If not expressly queer vogue tracks then what? It would be more queer to play an hour of Riot Grrrl feminist punk than it would be to play “gay anthems”. In the reference material Oren cited “I Was Born This Way” by Carl Bean. Yes a gay anthem, and one not known beyond the fringes of the older contingent of American gay men, and those with a penchant for historical perspectives on popular socio-musicology (myself included), and a DJ must consider their audience. The fact most of my straight male friends will happily sashay around to “Young Hearts Run Free” says something as to the commodification of traditionally gay anthems. “I Am What I Am” is more populist joke than it is gay anthem. It would be more queer to play an hour or 80s cock rock than it would to play Dancing Queen.
Do I take the audience on a journey into queer-hop? Le1f, Mykki Blanco, Angel Haze, Zebra Katz etc. Is a dance floor really the place to take people on an 85bpm trip into such difficult territory? Or do we focus on history? Is it where this blog would come into play, telling the story of disco and house music as an expression of the LGBTQ experience?
I don’t feel any of those options really express any rounded picture of queer identity, even if such a thing exists and it’s solid enough to express. Instead, the set is going to revolve around one idea: celebration. The whole concept behind Temporary Autonomous Zones is that a DJ and a crowd can develop a rapport over time, and in that space rules concerning behaviour and attitude develop. In fact, this is one of my favorite aspects of DJing; the way in which for a limited time we are all part of a collective something where the rules of engagement and the omnipresent wariness with which everyday life needs to be carried out dissolves into something kinder and more sincere. As a result my set at TAZ will be a celebration of this, and the freedom with which it brings. Yes, there may be dark terrain to cover during that exploration, but historically places like the Paradise Garage and The Loft were locations in which that darkness was temporarily overcome or forgotten about. When you’re inside, the outside melts away. In every sense.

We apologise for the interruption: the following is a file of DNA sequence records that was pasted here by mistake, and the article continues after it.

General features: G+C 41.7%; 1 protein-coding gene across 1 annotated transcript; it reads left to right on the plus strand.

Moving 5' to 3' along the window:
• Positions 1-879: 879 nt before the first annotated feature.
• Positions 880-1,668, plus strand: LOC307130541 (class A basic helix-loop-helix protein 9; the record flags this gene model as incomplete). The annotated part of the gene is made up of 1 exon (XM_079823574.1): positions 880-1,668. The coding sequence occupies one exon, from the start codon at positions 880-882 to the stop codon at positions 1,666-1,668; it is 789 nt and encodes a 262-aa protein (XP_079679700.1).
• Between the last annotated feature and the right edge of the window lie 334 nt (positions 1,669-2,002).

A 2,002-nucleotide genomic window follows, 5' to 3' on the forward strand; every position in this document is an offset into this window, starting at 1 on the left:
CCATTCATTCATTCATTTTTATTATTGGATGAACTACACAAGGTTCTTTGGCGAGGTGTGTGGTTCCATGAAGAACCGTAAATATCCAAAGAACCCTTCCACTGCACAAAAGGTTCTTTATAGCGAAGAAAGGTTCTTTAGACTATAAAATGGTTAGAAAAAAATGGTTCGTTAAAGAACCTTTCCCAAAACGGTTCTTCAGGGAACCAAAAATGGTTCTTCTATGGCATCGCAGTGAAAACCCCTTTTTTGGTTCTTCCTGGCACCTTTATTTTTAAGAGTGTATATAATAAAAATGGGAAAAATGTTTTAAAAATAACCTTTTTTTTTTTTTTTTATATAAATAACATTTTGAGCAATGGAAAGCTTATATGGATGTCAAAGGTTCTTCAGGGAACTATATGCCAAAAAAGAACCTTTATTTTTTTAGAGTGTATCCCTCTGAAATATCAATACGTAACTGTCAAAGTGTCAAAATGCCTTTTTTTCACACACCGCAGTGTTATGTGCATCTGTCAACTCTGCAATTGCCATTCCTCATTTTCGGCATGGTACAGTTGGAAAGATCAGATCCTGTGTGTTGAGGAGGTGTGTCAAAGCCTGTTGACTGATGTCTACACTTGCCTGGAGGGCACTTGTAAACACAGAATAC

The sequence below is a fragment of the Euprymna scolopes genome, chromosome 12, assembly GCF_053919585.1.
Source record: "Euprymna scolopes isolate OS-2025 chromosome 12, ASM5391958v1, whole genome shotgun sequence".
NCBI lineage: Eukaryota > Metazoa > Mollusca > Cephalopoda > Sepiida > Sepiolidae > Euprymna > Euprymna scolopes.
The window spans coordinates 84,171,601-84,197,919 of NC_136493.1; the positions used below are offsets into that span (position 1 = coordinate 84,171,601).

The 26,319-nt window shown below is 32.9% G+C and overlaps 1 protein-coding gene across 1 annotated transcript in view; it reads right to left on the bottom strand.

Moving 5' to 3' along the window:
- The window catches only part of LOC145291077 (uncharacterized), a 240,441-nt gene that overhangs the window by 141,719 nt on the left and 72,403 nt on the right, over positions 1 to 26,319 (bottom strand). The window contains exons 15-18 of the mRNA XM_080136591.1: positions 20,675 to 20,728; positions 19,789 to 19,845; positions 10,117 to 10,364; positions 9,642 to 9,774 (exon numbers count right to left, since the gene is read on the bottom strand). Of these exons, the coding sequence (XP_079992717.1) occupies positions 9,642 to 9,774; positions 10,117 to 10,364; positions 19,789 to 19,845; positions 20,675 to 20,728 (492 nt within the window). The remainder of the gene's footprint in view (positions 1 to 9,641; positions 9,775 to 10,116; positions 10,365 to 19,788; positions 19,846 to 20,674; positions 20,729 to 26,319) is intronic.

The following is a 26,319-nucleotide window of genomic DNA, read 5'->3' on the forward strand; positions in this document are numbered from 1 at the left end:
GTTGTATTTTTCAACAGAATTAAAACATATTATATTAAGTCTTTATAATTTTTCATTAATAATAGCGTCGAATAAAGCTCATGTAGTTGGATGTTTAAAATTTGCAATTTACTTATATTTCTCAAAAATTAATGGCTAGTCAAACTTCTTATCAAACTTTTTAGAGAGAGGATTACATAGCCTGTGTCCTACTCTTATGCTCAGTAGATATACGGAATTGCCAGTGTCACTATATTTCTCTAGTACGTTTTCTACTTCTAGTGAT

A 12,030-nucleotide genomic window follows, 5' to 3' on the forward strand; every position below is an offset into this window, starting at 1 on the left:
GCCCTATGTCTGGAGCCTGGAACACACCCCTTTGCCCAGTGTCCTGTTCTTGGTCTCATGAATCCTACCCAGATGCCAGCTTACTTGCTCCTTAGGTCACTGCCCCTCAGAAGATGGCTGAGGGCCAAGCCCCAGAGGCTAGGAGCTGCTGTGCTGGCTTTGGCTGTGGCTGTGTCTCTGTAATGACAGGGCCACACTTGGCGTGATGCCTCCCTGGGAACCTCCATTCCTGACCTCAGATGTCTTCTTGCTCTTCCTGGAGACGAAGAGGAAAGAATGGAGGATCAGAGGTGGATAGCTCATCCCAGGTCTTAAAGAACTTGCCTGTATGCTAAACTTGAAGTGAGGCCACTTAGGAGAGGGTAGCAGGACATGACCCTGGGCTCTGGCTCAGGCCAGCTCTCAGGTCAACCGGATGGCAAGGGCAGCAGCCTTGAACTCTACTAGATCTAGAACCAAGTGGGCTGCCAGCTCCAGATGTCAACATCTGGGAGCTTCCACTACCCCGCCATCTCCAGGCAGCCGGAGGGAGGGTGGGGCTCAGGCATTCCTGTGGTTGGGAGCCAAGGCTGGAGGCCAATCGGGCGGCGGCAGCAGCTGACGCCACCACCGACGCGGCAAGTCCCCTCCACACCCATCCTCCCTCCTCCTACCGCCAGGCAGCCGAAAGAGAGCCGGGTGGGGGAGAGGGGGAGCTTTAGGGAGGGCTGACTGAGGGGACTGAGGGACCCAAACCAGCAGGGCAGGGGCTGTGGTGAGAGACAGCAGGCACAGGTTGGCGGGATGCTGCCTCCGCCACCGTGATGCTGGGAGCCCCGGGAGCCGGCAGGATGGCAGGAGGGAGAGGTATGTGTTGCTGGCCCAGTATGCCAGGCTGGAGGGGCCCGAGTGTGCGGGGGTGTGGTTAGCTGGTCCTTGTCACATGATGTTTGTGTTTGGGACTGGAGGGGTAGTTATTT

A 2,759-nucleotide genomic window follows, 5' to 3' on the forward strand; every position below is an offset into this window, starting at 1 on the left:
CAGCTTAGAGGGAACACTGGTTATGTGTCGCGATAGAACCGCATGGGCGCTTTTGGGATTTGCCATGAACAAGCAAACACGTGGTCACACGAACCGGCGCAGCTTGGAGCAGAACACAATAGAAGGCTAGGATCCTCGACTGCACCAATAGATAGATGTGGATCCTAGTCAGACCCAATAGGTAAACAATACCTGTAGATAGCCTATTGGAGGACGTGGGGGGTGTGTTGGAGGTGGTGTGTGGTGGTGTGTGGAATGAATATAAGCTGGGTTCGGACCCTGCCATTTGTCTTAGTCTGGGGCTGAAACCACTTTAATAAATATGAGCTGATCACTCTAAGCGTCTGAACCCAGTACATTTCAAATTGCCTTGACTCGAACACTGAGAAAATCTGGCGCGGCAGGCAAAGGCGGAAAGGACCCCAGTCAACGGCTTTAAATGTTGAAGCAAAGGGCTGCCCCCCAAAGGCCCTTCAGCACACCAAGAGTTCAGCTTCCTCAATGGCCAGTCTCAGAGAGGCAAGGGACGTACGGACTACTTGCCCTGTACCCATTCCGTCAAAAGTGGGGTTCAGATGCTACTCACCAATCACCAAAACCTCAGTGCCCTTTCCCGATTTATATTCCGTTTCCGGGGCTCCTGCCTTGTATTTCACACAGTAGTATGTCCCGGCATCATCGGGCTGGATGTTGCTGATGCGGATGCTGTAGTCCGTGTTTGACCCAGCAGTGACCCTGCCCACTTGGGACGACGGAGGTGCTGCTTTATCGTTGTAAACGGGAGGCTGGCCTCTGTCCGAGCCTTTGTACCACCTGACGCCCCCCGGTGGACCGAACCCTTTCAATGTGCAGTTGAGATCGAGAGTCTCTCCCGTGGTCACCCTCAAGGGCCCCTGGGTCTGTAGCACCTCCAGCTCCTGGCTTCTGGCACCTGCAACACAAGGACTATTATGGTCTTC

Musically, I’m not sure exactly what that will be quite yet. Celebration of otherness, as we already stated, can only really occur in space where the norm is also present. Without going to heavily into critical theory I imagine Derrida would have a field day with the ideas of queerness in TAZ. Celebration is perhaps a more honest conceptualisation of queerness. Queerness can be antagonistic, it can present itself as standoffish or exclusionary because it is so deeply invested in itself. But if by bringing to the fore the positive and caring aspects of the material people can bond through difference then surely that's a wonderful thing? Maybe that's what queerness is. Like house music, and disco, and gospel, and all the other wonderful experiences uncovered during the FoH project, perhaps queerness fits in perfectly as it is, at it's deepest level, about acceptance of otherness and appreciation of it. Acceptance doesn't require homogenisation, we're not all the same and that's something to be celebrated. If you can't dance, that's ok! If you like to wear a dress, that's ok! If you don't understand the significance of Love Is The Message and all the historically encoded material around it, that's ok! You don't have to know, but you can accept and try to understand. And you should celebrate that. We should celebrate that.
If you’re interested in hearing hierarchy, queer, and excess live then tickets for the show are available here. See you there!